Genetic interaction analysis among oncogenesis-related genes revealed novel genes and networks in lung cancer development

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  • Yafang Li
  • Xiangjun Xiao
  • Yohan Bossé
  • Olga Gorlova
  • Ivan Gorlov
  • Younghun Han
  • Jinyoung Byun
  • Natasha Leighl
  • Jakob S Johansen
  • Matt Barnett
  • Chu Chen
  • Gary Goodman
  • Angela Cox
  • Fiona Taylor
  • Penella Woll
  • H Erich Wichmann
  • Judith Manz
  • Thomas Muley
  • Angela Risch
  • Albert Rosenberger
  • Jiali Han
  • Katherine Siminovitch
  • Susanne M Arnold
  • Eric B Haura
  • Ciprian Bolca
  • Ivana Holcatova
  • Vladimir Janout
  • Milica Kontic
  • Jolanta Lissowska
  • Anush Mukeria
  • Simona Ognjanovic
  • Tadeusz M Orlowski
  • Ghislaine Scelo
  • Beata Swiatkowska
  • David Zaridze
  • Per Bakke
  • Vidar Skaug
  • Shanbeh Zienolddiny
  • Eric J Duell
  • Lesley M Butler
  • Richard Houlston
  • María Soler Artigas
  • Kjell Grankvist
  • Mikael Johansson
  • Frances A Shepherd
  • Michael W Marcus
  • Hans Brunnström
  • Jonas Manjer
  • Olle Melander
  • David C Muller
  • Kim Overvad
  • Antonia Trichopoulou
  • Rosario Tumino
  • Geoffrey Liu
  • Xifeng Wu
  • Loic Le Marchand
  • Demetrios Albanes
  • Heike Bickeböller
  • Melinda C Aldrich
  • William S Bush
  • Adonina Tardon
  • Gad Rennert
  • M Dawn Teare
  • John K Field
  • Lambertus A Kiemeney
  • Philip Lazarus
  • Aage Haugen
  • Stephen Lam
  • Matthew B Schabath
  • Angeline S Andrew
  • Pier Alberto Bertazzi
  • Angela C Pesatori
  • David C Christiani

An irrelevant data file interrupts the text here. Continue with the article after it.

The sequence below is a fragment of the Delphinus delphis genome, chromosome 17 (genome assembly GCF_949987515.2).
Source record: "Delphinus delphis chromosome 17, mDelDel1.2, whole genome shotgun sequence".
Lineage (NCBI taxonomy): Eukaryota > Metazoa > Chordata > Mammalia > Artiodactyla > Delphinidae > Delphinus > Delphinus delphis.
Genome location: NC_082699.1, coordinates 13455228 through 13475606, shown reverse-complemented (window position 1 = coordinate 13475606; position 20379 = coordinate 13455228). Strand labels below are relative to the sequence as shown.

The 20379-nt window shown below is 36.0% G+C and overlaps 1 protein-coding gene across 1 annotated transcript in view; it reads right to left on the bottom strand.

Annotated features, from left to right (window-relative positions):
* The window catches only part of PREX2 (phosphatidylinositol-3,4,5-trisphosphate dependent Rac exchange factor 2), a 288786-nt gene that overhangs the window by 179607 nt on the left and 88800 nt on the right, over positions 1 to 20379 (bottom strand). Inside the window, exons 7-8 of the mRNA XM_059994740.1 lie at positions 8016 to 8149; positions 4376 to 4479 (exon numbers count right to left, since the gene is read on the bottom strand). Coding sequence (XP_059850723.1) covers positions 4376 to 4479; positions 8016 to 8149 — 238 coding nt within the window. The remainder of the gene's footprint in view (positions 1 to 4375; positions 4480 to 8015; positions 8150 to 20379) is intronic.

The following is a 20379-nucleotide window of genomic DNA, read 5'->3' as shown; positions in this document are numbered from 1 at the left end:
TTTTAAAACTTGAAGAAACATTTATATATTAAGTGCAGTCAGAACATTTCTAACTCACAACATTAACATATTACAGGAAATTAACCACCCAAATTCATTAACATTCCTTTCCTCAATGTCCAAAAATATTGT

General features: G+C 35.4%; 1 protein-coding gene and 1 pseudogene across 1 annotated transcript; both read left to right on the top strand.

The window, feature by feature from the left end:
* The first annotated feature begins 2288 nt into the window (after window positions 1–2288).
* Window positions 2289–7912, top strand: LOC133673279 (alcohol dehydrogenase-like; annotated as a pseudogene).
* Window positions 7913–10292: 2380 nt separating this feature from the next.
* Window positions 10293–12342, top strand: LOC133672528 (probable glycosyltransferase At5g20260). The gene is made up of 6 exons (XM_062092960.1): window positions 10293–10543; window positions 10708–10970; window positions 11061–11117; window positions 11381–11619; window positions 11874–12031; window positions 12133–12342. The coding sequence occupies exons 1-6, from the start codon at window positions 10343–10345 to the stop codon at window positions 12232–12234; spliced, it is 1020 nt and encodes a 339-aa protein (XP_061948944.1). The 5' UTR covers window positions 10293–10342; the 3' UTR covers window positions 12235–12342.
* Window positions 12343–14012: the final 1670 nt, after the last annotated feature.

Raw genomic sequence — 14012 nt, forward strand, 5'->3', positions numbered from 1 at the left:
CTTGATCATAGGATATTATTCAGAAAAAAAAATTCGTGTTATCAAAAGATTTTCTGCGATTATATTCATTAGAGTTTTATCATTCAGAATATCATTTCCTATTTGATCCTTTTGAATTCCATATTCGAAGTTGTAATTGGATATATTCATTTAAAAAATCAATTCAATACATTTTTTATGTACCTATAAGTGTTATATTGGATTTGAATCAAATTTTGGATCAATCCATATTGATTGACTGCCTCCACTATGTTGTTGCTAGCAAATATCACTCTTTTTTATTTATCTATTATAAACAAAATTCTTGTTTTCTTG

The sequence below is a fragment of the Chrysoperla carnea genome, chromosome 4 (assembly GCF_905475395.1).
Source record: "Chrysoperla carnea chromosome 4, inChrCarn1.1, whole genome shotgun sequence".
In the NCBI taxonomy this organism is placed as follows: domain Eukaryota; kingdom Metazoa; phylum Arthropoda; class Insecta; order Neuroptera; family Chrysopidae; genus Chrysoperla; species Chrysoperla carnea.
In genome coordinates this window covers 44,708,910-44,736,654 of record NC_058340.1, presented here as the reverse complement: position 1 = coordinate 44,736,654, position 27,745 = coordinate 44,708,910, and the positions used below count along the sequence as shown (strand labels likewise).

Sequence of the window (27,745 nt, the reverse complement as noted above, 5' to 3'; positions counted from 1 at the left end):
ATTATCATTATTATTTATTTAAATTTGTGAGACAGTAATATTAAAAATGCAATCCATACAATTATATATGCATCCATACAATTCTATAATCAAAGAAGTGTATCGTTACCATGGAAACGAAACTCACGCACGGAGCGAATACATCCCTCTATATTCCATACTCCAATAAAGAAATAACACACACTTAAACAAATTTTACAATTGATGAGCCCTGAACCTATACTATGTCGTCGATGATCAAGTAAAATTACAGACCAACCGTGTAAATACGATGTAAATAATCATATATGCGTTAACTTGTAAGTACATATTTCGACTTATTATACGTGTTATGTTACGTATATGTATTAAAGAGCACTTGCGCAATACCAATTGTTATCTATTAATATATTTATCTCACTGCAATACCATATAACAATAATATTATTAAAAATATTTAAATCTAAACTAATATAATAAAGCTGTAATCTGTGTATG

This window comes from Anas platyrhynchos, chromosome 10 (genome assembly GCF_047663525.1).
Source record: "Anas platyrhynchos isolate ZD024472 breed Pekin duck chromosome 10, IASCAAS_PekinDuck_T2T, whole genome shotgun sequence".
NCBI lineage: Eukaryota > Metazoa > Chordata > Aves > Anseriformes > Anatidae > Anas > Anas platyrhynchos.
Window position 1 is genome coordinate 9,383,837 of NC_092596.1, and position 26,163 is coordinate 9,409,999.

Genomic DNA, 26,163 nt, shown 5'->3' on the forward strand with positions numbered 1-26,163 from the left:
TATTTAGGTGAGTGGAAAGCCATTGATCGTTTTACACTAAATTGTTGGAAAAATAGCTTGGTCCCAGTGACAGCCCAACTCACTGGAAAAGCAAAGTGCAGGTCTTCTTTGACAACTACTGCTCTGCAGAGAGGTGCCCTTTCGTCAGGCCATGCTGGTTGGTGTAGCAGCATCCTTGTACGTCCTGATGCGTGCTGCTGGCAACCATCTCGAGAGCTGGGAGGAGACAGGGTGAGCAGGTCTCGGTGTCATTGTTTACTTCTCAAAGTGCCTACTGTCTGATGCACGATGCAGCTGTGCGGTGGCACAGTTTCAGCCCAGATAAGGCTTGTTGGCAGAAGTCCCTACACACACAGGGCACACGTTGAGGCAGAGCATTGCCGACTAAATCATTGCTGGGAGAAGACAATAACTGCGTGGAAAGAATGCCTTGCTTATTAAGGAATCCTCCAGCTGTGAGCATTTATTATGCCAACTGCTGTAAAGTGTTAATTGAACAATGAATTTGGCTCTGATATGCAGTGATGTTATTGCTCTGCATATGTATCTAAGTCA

• Neil Caporaso
  • Mattias Johansson
  • James D McKay
  • Paul Brennan
  • Rayjean J Hung
  • Christopher I Amos

The development of cancer is driven by the accumulation of many oncogenesis-related genetic alterations and tumorigenesis is triggered by complex networks of involved genes rather than independent actions. To explore the epistasis existing among oncogenesis-related genes in lung cancer development, we conducted pairwise genetic interaction analyses among 35,031 SNPs from 2027 oncogenesis-related genes. The genotypes from three independent genome-wide association studies including a total of 24,037 lung cancer patients and 20,401 healthy controls with Caucasian ancestry were analyzed in the study. Using a two-stage study design including discovery and replication studies, and stringent Bonferroni correction for multiple statistical analysis, we identified significant genetic interactions between SNPs in RGL1:RAD51B (OR=0.44, p value=3.27x10-11 in overall lung cancer and OR=0.41, p value=9.71x10-11 in non-small cell lung cancer), SYNE1:RNF43 (OR=0.73, p value=1.01x10-12 in adenocarcinoma) and FHIT:TSPAN8 (OR=1.82, p value=7.62x10-11 in squamous cell carcinoma) in our analysis. None of these genes have been identified from previous main effect association studies in lung cancer. Further eQTL gene expression analysis in lung tissues provided information supporting the functional role of the identified epistasis in lung tumorigenesis. Gene set enrichment analysis revealed potential pathways and gene networks underlying molecular mechanisms in overall lung cancer as well as histology subtypes development. Our results provide evidence that genetic interactions between oncogenesis-related genes play an important role in lung tumorigenesis and epistasis analysis, combined with functional annotation, provides a valuable tool for uncovering functional novel susceptibility genes that contribute to lung cancer development by interacting with other modifier genes.

Sider (fra-til)1760-1774
StatusUdgivet - mar. 2019

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